Boosting the broadband speeds of businesses in areas covered by the roll-out of super-fast broadband has seen a £9 billion increase in turnover, with pressure now on the Government to deliver for rural communities.
Emily Hickman reports...
A report by the Department for Digital, Culture, Media and Sport found for every £1 invested by the Government and local authorities between 2012 and 2016, the programme delivered £12.28 to businesses.
CLA president Tim Breitmeyer said while the research findings were encouraging, the Government needed to ‘intensify’ its efforts to ‘bring broadband in rural areas on a par with more urban areas’.
“This research vindicates the CLA’s position on the value that superfast broadband can bring to our rural economy.
“Despite the progress made on the roll-out of superfast broadband, the research also highlights the disparity between broadband in urban areas in comparison to rural areas.”
The rollout has been described by Minister for Digital, Margot James as ‘the most challenging infrastructure project in a generation, but one of our greatest successes’.
Although the Government claims 95.39 per cent of homes and businesses in the UK have access to broadband speeds of 24Mbps, the average broadband speed is only 18.57Mbps. This has seen the UK fall four places in the table for global broadband speeds, into 35th place, 13 places behind one of the world’s least developed countries, Madagascar.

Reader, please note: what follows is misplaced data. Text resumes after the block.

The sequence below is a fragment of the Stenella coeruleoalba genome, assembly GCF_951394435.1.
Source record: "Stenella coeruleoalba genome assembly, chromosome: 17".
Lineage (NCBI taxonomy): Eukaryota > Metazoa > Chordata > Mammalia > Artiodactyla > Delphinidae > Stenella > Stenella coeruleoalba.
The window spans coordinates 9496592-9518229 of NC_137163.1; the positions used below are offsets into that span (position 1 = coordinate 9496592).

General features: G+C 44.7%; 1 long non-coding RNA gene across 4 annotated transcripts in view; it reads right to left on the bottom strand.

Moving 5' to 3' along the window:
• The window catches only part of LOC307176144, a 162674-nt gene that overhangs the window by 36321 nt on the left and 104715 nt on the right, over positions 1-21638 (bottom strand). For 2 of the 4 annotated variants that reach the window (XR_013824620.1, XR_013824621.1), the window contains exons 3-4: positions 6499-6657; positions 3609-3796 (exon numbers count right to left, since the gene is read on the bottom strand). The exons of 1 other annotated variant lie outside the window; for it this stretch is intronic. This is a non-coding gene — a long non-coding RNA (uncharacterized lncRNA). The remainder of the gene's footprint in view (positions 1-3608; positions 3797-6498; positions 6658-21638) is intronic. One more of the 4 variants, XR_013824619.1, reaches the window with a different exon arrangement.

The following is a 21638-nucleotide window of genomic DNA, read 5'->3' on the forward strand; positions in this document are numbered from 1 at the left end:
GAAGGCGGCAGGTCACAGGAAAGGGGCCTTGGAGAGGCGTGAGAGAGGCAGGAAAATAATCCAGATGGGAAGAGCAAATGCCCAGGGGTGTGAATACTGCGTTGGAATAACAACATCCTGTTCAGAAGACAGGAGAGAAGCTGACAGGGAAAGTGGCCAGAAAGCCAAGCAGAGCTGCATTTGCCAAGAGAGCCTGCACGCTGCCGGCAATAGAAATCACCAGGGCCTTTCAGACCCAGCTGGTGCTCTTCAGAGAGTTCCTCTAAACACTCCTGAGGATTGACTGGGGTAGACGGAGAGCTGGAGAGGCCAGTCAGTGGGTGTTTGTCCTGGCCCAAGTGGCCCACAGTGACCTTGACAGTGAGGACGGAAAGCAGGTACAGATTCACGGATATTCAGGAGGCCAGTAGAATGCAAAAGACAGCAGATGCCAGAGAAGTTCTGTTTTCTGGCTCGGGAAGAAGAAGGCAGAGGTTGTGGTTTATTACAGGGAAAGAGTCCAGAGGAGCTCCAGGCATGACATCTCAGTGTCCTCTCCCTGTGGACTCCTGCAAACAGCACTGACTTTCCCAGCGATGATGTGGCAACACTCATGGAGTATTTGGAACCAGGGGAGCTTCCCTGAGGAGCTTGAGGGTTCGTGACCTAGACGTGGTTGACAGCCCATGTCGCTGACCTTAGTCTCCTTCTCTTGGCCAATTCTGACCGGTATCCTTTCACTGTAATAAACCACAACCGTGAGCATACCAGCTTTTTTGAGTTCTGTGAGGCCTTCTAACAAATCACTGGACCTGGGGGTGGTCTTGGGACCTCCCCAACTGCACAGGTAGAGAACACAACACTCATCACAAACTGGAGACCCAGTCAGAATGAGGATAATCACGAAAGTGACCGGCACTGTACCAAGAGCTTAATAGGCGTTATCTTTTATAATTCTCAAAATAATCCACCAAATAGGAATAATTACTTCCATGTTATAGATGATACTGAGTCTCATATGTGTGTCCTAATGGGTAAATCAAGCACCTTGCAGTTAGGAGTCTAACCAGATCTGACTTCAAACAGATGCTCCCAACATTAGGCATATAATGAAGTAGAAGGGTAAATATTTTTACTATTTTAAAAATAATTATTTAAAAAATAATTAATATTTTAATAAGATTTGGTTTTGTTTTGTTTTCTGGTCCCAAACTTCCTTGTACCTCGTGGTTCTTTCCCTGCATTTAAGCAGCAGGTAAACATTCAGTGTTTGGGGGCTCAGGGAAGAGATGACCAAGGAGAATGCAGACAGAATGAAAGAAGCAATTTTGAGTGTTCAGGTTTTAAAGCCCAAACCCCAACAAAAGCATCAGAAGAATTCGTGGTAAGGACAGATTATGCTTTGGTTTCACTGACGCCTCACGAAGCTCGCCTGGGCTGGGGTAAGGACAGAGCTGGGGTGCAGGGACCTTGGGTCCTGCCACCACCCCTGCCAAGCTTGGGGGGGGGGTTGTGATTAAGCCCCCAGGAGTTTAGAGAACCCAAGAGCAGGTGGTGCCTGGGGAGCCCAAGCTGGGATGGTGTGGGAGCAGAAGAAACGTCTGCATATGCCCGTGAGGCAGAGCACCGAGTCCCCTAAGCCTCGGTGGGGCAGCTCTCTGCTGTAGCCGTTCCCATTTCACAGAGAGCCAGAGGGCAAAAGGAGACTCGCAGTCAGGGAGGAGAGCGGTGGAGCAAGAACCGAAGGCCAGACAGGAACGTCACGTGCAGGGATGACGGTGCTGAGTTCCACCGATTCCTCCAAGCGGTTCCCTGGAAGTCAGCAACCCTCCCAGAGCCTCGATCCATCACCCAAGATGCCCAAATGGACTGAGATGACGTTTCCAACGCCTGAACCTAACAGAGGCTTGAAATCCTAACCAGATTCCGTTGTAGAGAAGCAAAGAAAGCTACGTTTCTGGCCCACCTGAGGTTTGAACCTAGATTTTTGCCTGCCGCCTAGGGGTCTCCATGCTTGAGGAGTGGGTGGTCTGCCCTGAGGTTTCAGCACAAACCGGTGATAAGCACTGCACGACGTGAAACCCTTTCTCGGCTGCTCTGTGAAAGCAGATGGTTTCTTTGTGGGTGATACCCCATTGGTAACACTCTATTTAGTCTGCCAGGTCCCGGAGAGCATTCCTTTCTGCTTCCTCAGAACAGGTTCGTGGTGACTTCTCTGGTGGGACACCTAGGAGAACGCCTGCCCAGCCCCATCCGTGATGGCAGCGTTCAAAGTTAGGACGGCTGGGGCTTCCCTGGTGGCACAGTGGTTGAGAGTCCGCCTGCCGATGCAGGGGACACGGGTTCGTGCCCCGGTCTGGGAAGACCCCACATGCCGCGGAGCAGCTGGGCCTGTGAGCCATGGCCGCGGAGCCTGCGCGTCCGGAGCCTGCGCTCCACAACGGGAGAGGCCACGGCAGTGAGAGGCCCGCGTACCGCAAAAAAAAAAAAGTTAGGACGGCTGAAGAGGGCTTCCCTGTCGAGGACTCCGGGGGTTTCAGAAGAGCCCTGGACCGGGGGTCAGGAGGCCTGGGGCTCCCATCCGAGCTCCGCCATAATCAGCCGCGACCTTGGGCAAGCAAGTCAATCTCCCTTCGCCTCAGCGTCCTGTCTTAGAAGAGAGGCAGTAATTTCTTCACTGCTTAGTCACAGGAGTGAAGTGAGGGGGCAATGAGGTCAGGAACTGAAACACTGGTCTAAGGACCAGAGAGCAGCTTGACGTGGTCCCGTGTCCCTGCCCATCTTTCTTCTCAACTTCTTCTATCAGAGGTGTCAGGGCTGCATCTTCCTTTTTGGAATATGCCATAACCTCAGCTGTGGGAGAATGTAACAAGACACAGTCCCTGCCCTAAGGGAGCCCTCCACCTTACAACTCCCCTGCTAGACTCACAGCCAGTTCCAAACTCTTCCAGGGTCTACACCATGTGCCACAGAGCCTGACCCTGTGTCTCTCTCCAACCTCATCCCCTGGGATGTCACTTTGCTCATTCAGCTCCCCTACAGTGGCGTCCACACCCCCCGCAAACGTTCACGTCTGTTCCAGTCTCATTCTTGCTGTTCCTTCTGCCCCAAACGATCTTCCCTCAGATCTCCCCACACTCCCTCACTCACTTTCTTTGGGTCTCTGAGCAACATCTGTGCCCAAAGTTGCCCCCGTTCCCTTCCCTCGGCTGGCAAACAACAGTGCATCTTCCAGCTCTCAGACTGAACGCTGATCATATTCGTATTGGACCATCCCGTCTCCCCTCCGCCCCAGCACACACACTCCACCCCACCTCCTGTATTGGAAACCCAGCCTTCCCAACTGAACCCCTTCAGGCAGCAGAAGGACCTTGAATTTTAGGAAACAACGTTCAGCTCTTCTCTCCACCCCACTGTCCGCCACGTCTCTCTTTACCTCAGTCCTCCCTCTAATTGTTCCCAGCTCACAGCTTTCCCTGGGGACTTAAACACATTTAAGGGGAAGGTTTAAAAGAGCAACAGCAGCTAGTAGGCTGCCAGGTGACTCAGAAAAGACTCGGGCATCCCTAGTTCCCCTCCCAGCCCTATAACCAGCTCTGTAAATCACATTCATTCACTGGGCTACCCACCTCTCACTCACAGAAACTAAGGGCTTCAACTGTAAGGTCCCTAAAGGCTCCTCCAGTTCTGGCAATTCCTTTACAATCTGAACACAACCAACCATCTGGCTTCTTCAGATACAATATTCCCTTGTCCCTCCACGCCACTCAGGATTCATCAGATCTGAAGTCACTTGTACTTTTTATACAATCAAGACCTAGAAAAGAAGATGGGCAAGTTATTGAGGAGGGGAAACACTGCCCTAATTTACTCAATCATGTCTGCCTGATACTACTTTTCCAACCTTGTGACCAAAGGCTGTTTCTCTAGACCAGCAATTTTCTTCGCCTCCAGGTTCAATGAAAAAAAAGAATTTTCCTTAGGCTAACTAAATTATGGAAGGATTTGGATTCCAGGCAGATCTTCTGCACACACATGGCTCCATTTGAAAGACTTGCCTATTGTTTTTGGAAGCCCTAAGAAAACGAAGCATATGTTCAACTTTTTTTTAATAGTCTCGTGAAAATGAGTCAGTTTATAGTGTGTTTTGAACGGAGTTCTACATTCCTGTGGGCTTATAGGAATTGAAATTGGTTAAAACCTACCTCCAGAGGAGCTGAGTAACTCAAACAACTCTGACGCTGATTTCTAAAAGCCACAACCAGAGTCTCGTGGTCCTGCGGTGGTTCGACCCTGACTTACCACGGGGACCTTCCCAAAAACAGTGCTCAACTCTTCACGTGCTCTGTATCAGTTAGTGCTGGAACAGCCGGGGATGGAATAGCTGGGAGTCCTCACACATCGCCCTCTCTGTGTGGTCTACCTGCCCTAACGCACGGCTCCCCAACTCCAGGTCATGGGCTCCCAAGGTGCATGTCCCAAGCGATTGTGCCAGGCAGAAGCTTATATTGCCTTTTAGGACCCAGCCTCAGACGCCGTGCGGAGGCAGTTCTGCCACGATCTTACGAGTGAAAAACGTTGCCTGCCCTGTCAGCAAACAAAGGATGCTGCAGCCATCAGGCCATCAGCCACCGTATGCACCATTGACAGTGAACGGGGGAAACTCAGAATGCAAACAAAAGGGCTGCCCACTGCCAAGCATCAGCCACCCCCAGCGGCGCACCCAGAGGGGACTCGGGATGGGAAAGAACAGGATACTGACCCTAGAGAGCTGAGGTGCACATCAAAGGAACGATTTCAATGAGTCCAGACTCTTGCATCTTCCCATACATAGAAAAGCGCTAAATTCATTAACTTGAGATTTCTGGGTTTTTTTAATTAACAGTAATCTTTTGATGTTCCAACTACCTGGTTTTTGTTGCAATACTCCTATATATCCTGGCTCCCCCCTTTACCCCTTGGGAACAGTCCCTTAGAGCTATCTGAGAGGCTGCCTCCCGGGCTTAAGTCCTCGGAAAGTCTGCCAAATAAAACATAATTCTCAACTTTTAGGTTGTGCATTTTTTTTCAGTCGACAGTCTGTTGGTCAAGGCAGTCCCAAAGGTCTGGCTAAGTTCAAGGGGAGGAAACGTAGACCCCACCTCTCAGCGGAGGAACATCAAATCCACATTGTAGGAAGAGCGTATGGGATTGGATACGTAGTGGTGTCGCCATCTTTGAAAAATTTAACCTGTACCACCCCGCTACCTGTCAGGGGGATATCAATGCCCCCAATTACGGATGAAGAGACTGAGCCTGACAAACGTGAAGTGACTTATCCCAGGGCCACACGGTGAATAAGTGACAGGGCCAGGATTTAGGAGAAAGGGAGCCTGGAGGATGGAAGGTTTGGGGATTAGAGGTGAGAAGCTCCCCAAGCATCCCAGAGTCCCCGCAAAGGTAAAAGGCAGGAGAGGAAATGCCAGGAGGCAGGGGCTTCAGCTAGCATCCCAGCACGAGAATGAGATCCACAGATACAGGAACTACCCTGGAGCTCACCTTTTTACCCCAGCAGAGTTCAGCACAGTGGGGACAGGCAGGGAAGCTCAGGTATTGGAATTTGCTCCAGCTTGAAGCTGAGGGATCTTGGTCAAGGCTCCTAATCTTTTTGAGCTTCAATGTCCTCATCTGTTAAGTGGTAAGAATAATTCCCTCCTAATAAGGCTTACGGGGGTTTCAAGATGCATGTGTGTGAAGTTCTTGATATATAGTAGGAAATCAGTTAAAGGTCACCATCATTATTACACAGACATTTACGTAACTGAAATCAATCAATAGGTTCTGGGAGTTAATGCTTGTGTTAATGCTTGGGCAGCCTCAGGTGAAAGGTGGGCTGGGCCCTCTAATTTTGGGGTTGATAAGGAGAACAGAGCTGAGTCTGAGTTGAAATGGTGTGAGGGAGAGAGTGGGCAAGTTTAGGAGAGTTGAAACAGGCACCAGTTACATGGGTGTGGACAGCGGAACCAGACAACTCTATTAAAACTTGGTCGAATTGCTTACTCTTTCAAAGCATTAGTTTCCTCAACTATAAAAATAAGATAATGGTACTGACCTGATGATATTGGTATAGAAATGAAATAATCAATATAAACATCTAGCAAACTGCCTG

While slow broadband was more common in rural areas, farmers in urban areas were also suffering.
Dairy farmer Jimmy Pritt, Countesthorpe, Leicestershire, said he was unable to secure either a workable dial-up connection or broadband. Ironically, he had a better broadband connection when he lived in West Cumbria.
4G was also a problem on his farm – an issue Mr Breitmeyer warned was echoed across the UK.
“We want mobile phone operators held to account to deliver universal rural 4G digital infrastructure which is vital in making rural communities sustainable,” he added.
Connectivity was also an issue for farmer JJ Macleod, who farms in Herefordshire. He believes phone signal should be more of a priority for the Government.
“Rural broadband is not great, but rural signal is even worse,” he told Farmers Guardian.
“Phone signal could be the difference between life and death, not just on farms but throughout the rural community.”
Key findings from the Evaluation of the Economic Impact and Public Value of the Superfast Broadband Programme report
Top 5 countries for mean download speed